Croc shooting upsets KZN locals

2013-05-06 10:03
Crocodile. (Duncan Alfreds, News24)

Crocodile. (Duncan Alfreds, News24)

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Durban - Animal lovers have spoken out against the killing of the three metre Umgeni crocodile last week, saying it was a tragedy.

The reptile was most often spotted sunning itself near the Windsor Golf Course.

Durban resident Hilton Greef said it was wonderful to have the reptile living near a thriving city.

"It hadn't attacked anybody in four years; why should it attack somebody now? It's a beautiful creature of nature, it's been here since time immemorial," he said.

East Coast Radio quoted Ezemvelo KZN Wildlife as saying that although there had been no reports of crocodile attacks in the area, it was not able to capture it, and felt it was unsafe to leave the crocodile where it was.

Ray de Vries, a spokesperson for the Dusi Canoe Marathon, was equally saddened by the turn of events. He said he had spotted about five crocodiles in the Umgeni over the years, and they have never posed a threat to people.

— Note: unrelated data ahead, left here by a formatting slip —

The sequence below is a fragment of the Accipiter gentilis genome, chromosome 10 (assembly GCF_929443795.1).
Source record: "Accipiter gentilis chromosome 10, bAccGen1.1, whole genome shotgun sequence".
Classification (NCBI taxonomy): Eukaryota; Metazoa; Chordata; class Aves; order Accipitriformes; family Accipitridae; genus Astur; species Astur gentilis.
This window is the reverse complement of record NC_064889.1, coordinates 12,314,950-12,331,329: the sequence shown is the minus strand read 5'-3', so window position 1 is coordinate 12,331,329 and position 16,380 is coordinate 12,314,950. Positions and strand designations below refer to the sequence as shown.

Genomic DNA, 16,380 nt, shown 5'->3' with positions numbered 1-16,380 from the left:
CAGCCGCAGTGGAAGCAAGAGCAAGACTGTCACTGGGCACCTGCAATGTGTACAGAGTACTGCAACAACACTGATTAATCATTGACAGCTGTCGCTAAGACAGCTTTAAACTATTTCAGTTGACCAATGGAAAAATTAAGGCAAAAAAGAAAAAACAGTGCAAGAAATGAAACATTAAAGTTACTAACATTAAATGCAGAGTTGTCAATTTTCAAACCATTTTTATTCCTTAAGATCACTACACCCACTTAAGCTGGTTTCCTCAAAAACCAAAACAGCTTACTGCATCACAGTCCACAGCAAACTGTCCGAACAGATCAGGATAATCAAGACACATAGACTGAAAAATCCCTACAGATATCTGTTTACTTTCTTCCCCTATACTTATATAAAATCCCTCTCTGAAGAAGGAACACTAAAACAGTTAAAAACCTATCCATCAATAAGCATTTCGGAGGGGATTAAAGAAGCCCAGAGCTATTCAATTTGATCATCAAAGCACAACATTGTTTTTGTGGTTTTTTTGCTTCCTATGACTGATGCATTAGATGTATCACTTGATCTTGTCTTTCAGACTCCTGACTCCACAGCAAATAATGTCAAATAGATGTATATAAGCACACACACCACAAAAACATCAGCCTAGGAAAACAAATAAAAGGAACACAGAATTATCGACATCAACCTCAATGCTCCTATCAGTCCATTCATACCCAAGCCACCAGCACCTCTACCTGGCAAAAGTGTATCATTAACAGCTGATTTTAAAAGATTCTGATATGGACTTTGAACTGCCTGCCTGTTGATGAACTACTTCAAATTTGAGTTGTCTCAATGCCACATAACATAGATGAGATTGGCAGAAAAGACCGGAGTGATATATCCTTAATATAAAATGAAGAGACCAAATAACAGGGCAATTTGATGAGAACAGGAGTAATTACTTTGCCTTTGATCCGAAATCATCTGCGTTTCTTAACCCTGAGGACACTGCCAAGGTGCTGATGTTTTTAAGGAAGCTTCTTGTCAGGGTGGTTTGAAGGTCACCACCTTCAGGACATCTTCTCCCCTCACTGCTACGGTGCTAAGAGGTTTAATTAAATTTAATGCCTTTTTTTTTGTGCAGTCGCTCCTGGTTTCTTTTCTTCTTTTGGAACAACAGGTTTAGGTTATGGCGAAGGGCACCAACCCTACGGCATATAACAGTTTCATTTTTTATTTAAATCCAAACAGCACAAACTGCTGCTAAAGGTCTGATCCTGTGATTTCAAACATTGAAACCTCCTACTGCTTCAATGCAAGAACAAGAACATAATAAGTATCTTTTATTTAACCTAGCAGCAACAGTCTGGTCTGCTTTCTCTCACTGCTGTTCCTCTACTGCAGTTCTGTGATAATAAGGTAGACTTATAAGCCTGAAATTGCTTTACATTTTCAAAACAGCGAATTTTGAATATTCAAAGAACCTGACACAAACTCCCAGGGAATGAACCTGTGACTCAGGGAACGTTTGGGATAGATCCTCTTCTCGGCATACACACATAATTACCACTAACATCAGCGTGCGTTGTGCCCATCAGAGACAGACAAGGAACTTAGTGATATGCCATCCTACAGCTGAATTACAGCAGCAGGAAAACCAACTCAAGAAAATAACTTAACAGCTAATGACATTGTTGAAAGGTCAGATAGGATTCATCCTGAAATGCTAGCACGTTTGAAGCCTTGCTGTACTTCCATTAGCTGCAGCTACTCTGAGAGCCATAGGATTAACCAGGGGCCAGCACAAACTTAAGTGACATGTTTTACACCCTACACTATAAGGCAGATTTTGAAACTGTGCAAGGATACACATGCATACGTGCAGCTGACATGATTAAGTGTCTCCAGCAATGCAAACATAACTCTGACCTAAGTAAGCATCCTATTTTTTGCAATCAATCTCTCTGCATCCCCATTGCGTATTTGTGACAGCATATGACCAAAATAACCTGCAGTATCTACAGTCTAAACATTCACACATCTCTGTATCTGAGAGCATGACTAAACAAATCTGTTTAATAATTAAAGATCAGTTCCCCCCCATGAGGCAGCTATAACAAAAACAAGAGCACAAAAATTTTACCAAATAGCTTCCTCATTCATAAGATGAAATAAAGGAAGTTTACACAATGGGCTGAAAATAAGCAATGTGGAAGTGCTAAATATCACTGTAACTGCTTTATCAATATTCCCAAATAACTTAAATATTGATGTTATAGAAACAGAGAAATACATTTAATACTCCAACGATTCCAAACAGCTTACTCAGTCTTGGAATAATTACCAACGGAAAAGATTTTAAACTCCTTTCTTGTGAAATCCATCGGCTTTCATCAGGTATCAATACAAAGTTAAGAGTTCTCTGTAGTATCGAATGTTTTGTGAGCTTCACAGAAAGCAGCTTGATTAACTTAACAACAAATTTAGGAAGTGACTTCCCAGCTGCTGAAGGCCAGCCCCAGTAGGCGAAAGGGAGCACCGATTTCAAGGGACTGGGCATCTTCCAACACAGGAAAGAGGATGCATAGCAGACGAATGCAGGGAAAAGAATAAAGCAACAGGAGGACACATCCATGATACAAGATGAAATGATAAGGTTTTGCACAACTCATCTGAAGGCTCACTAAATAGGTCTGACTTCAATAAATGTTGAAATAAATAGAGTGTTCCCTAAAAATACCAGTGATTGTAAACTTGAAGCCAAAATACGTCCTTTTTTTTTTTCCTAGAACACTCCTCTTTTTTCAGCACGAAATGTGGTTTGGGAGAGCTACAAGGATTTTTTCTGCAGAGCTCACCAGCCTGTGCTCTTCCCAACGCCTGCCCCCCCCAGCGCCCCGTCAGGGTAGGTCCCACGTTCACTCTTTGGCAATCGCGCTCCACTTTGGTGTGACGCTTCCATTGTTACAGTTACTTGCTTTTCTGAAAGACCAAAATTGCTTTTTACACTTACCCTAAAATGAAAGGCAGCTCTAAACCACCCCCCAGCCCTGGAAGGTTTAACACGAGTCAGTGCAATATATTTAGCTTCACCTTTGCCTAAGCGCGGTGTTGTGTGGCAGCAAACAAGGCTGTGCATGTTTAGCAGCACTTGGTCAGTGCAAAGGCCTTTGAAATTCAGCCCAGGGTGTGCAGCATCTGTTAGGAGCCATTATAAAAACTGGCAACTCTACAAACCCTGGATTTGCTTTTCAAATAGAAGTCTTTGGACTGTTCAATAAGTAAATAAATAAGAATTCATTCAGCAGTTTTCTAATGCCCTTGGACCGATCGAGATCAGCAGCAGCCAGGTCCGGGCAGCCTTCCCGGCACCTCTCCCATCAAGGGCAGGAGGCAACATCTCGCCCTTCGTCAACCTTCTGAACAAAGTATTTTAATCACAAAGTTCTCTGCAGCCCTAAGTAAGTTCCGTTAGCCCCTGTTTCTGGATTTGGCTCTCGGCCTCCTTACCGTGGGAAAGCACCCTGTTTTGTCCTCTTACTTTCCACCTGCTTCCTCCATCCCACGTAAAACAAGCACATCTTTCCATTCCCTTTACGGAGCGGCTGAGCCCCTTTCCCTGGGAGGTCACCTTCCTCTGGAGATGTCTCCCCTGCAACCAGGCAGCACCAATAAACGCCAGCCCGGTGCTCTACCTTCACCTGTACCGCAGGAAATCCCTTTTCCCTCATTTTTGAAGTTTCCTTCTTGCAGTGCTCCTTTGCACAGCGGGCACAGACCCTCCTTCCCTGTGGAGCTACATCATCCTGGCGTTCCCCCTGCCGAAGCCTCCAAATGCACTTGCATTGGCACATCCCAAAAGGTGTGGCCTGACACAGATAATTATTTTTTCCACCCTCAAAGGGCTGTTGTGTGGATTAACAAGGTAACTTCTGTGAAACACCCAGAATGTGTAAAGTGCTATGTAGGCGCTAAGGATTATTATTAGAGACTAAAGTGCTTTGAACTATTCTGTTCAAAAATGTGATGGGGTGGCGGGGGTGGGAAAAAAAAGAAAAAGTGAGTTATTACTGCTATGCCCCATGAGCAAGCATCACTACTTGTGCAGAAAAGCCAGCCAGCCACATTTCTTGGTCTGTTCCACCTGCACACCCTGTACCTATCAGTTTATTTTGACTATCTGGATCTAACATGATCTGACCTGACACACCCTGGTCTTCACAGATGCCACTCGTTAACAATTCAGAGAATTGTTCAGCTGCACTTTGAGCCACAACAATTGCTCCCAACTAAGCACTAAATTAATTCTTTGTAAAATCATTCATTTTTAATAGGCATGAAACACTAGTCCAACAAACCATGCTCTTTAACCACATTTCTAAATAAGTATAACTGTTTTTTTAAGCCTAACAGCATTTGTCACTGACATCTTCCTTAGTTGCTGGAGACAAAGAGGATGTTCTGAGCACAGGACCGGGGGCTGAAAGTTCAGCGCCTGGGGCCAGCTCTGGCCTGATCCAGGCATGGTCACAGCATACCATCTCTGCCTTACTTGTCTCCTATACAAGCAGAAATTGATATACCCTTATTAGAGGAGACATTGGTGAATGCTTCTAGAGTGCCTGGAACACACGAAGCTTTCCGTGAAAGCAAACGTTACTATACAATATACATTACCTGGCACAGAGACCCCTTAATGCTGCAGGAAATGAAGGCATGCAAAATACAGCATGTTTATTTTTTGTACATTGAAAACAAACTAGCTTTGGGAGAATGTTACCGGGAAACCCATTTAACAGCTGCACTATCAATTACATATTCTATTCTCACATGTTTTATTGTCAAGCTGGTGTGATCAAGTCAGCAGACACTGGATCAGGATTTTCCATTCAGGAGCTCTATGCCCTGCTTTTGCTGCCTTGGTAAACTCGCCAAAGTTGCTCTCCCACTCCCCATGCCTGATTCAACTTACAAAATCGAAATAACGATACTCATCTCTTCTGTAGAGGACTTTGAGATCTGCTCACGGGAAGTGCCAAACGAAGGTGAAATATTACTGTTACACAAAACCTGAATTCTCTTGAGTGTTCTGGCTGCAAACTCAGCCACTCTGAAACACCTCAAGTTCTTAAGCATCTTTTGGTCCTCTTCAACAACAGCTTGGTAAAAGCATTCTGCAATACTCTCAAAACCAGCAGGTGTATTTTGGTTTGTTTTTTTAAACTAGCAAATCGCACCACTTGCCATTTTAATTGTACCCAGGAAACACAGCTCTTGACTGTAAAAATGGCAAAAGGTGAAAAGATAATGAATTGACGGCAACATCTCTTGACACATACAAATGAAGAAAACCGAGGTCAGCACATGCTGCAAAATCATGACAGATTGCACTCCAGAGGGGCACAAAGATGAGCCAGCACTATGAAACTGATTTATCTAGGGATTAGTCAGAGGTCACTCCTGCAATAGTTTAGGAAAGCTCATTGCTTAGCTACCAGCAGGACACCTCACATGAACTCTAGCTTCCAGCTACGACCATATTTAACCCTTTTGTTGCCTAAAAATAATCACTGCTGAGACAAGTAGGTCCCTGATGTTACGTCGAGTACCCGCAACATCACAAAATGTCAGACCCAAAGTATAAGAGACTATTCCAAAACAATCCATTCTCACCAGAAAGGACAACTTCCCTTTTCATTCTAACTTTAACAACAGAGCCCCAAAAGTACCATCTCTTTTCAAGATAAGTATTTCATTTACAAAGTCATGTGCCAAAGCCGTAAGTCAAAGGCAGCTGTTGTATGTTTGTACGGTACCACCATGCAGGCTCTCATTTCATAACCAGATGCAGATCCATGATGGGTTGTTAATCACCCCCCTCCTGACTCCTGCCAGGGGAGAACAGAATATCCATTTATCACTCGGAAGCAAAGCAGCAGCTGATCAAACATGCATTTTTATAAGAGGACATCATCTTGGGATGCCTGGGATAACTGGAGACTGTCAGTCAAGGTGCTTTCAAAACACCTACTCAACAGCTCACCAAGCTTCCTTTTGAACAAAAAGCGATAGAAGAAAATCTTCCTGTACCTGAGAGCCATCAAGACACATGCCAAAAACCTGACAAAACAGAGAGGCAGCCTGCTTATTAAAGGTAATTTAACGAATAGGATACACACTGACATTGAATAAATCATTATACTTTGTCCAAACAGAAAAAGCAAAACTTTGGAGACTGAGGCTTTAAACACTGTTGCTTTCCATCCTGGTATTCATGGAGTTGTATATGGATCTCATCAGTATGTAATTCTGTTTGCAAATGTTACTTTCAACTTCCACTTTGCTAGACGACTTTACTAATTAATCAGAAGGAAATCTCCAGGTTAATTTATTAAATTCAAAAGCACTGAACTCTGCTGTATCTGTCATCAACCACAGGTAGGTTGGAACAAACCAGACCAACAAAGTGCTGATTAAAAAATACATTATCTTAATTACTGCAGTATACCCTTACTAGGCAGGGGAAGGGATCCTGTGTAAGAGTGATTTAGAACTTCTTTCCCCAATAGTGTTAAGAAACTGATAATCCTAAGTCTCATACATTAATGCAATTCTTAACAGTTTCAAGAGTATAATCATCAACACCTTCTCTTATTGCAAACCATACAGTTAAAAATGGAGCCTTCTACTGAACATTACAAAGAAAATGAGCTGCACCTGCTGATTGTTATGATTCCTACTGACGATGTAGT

Relic populations

"I was involved with the Dusi for 19 years and no one has ever been attacked, has been threatened, has had any skirmishes with the crocodile. In fact the crocodiles are much more scared of human beings," he said.

"We've had black mamba bites, we've had all sorts of things, but never ever had we had any hassles with the crocodile," he said.

"People are often surprised that there are crocodile in the Umgeni, but crocodiles can travel long distances and they will move due to population pressure or when there are floodwaters," said Lance Peenick, a local wildlife expert.

"A crocodile can leave an estuary like St Lucia and move south."

There may be relic populations living in dams and tributaries that find their way to areas where they were locally extinct.
There are those rogue crocodiles that escape from crocodile farms and there are unwanted pets that get dumped in rivers.

Crocodiles occur in the upper Umgeni near Albert Falls and have been seen in Inanda dam.

Canoeists had sporadically spotted them in the Umgeni in the past few decades, said Peenick.

Game rangers from Ezemvelo located the reptile sunning himself on one of the banks of the river on Thursday and shot it dead.

"When the crocodile was first spotted, we tried to capture it, but all our efforts failed," said Ezemvelo communications manager Musa Mntambo.

"This year we issued a permit to destroy it as a preventative measure."
Read more on:    durban  |  reptiles

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